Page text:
Where are the Muslims in the Workforce?
With over 3 Million in our workforce why aren’t they organized?
On February 2017, President Richard Trumka of the AFL-CIO and Canadian Labour Congress President Hassan Yussuff made a joint statement condemning Islamophobia. Even more interesting than the actual statement was the fact that Mr. Yussuf was the first Muslim as well as the first person of color to lead the CLC, the Canadian equivalent to the AFL-CIO, which had me thinking, why aren’t there more Muslims in the American Labor Movement?
As of right now, there are about 3.45 million Muslims in the U.S. That community is growing by about 100,000 people every year. By 2040, this population is expected to double, which indicates a potential honeypot of membership for organized labor. Most reports on Union membership lack a category for religion, implying that Muslim participation in Labor Unions is much lower than that of Christians. To a degree, this makes historical sense, the majority of Muslim immigration occurred after the 1965 Immigration and Nationality Act, which abolished racial quotas for immigration. As a result, Muslims have been in America for a far shorter time than the other Judeo-Christian religions and don’t necessarily have the “cultural foothold” to participate in civic organizations like unions. In addition, many Muslims are probably unsure about joining a union on religious grounds since many, especially new immigrants, arrive from a conservative background that may take issue with union’s progressive politics.
Historically speaking, Islamic Clerics tended to be skeptical and even outright anti-union. This stemmed from a fear of Communist Subversion, which they viewed as an existential threat. To look at religious parallels, Catholic participation in Unions dramatically increased in the decades after Pope Leo XIII’s Rerum Novarum, which declared the right for workers to join unions. Islam doesn’t have a central authority like a Pope, but it is still possible and necessary for unions to work with local Muslim religious leaders (Imams) in order to highlight the benefits of collective bargaining.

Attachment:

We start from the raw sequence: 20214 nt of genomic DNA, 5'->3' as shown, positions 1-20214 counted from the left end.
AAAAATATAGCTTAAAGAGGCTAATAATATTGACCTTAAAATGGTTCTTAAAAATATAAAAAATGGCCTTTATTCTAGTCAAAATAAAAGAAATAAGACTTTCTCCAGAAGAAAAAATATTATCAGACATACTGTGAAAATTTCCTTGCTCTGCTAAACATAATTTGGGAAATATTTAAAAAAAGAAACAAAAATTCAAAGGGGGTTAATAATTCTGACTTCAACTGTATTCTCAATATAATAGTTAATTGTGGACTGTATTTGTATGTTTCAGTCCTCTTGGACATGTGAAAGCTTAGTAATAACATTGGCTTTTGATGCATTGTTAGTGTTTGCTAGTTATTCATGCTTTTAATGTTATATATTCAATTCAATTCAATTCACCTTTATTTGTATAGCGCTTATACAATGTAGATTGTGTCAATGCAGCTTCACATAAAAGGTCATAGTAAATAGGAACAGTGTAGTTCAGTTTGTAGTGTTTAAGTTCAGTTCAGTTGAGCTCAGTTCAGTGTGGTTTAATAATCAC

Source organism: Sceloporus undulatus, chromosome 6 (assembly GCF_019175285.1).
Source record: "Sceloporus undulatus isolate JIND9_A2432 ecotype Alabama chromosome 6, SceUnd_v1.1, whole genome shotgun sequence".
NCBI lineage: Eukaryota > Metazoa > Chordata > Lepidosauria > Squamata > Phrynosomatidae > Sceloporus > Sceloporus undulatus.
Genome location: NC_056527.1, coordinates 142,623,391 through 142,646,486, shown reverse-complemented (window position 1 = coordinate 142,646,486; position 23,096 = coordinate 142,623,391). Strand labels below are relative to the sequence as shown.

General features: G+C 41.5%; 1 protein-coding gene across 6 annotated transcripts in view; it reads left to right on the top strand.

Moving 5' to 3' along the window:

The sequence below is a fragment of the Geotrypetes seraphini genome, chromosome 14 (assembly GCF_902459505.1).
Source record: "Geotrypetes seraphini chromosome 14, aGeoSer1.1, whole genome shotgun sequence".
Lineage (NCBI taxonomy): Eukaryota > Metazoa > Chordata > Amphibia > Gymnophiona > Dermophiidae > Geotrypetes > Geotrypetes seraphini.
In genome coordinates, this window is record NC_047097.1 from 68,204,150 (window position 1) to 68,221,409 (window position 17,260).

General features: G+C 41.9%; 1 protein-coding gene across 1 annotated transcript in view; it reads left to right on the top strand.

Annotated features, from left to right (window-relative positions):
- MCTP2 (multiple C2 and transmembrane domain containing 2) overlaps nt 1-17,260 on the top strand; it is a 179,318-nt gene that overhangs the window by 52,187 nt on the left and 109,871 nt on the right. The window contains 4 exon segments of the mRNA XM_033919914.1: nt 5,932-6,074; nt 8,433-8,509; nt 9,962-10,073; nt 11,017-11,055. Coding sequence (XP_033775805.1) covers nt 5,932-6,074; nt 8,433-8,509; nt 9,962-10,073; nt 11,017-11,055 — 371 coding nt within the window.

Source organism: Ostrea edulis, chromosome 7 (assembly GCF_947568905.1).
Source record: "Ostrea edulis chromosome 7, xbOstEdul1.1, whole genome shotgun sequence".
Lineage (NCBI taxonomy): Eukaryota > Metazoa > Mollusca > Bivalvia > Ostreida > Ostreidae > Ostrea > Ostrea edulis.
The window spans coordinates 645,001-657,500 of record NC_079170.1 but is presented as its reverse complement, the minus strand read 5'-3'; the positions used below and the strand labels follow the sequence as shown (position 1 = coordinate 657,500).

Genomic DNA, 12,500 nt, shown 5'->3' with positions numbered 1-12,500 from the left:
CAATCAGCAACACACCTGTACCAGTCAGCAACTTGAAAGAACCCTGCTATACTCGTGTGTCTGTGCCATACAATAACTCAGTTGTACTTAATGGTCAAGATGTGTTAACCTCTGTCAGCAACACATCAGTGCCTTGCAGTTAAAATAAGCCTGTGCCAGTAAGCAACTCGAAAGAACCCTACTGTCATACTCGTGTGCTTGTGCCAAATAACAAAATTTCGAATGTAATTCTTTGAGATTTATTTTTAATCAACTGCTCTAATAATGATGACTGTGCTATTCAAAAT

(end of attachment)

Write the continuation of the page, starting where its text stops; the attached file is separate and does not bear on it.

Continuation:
It is imperative that Unions tackle the unique issues facing Muslims, for example, Islam requires that Muslims pray 5 times a day at specific times, which often correlate with the workday. There are countless instances of Muslims being denied the right to have time to pray, such as in 2015 when Cargill Meat Solutions had to pay a $1.5 million settlement to 138 Somali-American Muslim workers who got fired for walking off the job in protest of being unable to receive accommodations to pray.
The Cargill Meat Solutions workers were affiliated with Teamsters Local 455, which was charged with a rare civil rights violation for not pursuing a grievance regarding the above issue. We don’t have all the facts of the story, but there’s a good chance that the Union’s failure to pursue grievances stemmed from ignorance of Islamic customs rather than deliberate malice. Regardless this incident provided political cover to the Council on American-Islamic Relation’s resistance to a 2017 unionizing drive. If we’re going to effectively launch recruitment for Muslims into labor, it’s imperative that we understand and advocate for their ability to fulfill their religious needs even on the job.
“Some low hanging fruit that a Union could negotiate in a contract would be: a Muslims right to pray during specified times, staff that understands languages spoken by Muslims (almost half of Muslims are immigrants), accommodations for workers fasting in observance of Ramadan, as well as offering “halal” (think kosher for Muslims) food options whenever possible.”
These aren’t trivial demands, which is why it’s important that Internationals determine which locals contain substantial Muslim membership AND work in areas with a large Muslim population (typically the Northeast United States and the upper Midwest in a city like Minneapolis), in order to better maximize the effectiveness of a recruiting campaign.
Muslims in America are an extremely heterogeneous group with no majority ethnicity, with the largest percentage being black Muslims at 20%. As a result, any serious organizing drive will have to avoid “one size fits all solutions” and tailor their campaign to their specific region and workplaces. Organizing Somalis is going to be dramatically different from organizing Arabs to organizing Southeast Asians. The upfront investments will be great, but so are the returns: the ability to gain the “hearts and minds” of the fastest-growing religion in the United States.